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"The Joy of Clojure" says not to rationalize values that are Java float or double primitives.

Why not rationalize them but it is ok to rationalize instances of java.lang.Float and java.lang.Double?

The book (page 67) doesn't suggest it is ok to rationalize java.lang.Float or java.lang.Double but it shows an example:

(def a (rationalize 1.0e50))
(def b (rationalize -1.0e50))
(def c (rationalize 17.0e00))
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Where does it say that? Closest thing I can find is in section 4.2.3 where it says to be careful deciding when to do it, because its much slower than arithmetic on floats/doubles. – Bill Mar 24 '12 at 5:15
@Bill I edited my question. – Chiron Mar 24 '12 at 13:38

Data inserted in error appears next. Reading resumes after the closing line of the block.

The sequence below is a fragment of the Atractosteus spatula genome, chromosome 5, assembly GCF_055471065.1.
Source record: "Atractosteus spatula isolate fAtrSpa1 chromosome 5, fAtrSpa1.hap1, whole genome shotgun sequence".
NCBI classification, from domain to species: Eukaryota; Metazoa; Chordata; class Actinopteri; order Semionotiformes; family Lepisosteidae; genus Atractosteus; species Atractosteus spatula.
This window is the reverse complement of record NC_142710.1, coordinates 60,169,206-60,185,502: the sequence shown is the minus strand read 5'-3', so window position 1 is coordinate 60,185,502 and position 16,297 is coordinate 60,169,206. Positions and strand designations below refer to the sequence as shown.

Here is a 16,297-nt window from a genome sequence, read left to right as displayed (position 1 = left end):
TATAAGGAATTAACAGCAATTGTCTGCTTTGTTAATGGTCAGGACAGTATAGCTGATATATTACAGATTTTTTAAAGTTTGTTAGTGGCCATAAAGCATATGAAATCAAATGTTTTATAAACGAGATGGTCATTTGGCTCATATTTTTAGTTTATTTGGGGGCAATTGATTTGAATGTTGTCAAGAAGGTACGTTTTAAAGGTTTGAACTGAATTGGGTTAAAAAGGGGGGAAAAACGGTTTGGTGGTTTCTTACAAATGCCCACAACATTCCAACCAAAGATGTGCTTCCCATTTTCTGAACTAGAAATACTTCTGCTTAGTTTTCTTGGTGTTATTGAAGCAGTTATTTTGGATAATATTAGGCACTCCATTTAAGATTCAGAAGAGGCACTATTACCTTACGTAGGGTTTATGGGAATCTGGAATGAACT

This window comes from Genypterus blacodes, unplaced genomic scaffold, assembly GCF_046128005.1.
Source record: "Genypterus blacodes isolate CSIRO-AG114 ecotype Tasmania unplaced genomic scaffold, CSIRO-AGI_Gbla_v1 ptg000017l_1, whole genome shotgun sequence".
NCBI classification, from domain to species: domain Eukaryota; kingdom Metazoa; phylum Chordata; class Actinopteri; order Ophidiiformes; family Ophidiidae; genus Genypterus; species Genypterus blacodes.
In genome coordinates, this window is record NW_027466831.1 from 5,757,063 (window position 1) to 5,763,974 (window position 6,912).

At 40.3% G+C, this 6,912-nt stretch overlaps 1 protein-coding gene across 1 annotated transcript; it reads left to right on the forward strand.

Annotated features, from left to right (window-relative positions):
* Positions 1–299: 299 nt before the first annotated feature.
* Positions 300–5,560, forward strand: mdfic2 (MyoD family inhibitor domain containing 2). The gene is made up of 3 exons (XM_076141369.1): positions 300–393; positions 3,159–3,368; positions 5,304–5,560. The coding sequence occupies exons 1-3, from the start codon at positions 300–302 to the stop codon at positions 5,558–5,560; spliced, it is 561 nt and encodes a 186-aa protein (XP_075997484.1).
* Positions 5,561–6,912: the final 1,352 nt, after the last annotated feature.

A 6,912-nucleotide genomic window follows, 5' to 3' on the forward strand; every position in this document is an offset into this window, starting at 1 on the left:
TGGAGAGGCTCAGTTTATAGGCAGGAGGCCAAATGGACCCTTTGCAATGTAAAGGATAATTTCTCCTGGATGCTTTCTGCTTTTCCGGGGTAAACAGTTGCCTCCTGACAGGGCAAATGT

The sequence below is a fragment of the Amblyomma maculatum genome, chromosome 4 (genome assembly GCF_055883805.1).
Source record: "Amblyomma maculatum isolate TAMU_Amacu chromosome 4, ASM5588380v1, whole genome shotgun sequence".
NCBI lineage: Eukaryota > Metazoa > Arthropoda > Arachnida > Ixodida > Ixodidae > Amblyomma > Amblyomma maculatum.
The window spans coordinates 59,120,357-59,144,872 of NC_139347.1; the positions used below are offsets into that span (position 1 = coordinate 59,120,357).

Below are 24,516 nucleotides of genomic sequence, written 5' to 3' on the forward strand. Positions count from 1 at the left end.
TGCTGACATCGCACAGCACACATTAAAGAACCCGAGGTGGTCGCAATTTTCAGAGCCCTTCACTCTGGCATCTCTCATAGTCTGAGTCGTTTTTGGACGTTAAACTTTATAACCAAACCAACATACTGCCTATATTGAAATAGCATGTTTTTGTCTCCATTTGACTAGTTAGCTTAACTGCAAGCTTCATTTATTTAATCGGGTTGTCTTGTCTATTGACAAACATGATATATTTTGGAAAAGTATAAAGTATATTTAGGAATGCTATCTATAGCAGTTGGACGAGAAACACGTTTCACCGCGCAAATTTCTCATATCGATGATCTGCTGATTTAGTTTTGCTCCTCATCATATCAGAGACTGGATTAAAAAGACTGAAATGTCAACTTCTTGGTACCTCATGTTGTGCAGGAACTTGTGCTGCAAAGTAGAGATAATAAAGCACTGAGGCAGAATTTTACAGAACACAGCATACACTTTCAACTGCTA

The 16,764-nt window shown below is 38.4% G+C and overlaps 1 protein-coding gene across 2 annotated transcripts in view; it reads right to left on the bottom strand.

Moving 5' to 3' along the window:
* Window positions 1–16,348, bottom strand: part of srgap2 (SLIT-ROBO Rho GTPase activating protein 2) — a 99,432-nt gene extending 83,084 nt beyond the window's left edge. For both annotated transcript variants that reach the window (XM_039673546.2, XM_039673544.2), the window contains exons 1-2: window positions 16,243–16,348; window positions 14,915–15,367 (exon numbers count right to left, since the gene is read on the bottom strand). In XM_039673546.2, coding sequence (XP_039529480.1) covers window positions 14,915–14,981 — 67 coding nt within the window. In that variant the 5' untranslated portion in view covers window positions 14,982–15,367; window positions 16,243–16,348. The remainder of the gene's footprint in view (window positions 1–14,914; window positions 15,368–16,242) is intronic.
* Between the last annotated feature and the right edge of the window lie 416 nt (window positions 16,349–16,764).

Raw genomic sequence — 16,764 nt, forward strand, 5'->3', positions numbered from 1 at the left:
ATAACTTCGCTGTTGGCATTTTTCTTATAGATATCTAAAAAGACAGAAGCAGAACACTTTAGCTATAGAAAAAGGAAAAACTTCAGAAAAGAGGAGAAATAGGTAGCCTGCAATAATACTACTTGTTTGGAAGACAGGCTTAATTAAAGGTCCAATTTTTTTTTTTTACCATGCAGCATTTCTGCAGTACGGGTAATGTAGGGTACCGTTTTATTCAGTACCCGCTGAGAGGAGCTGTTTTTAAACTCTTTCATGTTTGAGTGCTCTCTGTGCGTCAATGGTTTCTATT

2 Answers 2

up vote 1 down vote accepted

So, is there a difference between rationalizing a double v.s. a Double (or a float v.s. a Float)? No, not really. You're going to end up with a Ratio object in either case, and you're going to have the same performance characteristics when doing lots of math on that type.


user=> (class (rationalize 0.56))
user=> (class (Double. 0.56))
user=> (class (rationalize (Double. 0.56)))

Still though, if you need that sort of accuracy, then that would be the way to go. But if you can use standard computer floating point arithmetic, then you'll be better off because this will translate much more directly into machine instructions than working with Ratio objects will.

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If you rationalize primitive values you'll get objects instead of primitives, and this will dramatically slow down your computations (you'll need to perform boxing/unboxing plus object values consume a lot more memory than primitives due to meta information, for example Int will consume x4 memory than int).

java.lang.Double already have this overhead so there will not be a lot of difference.

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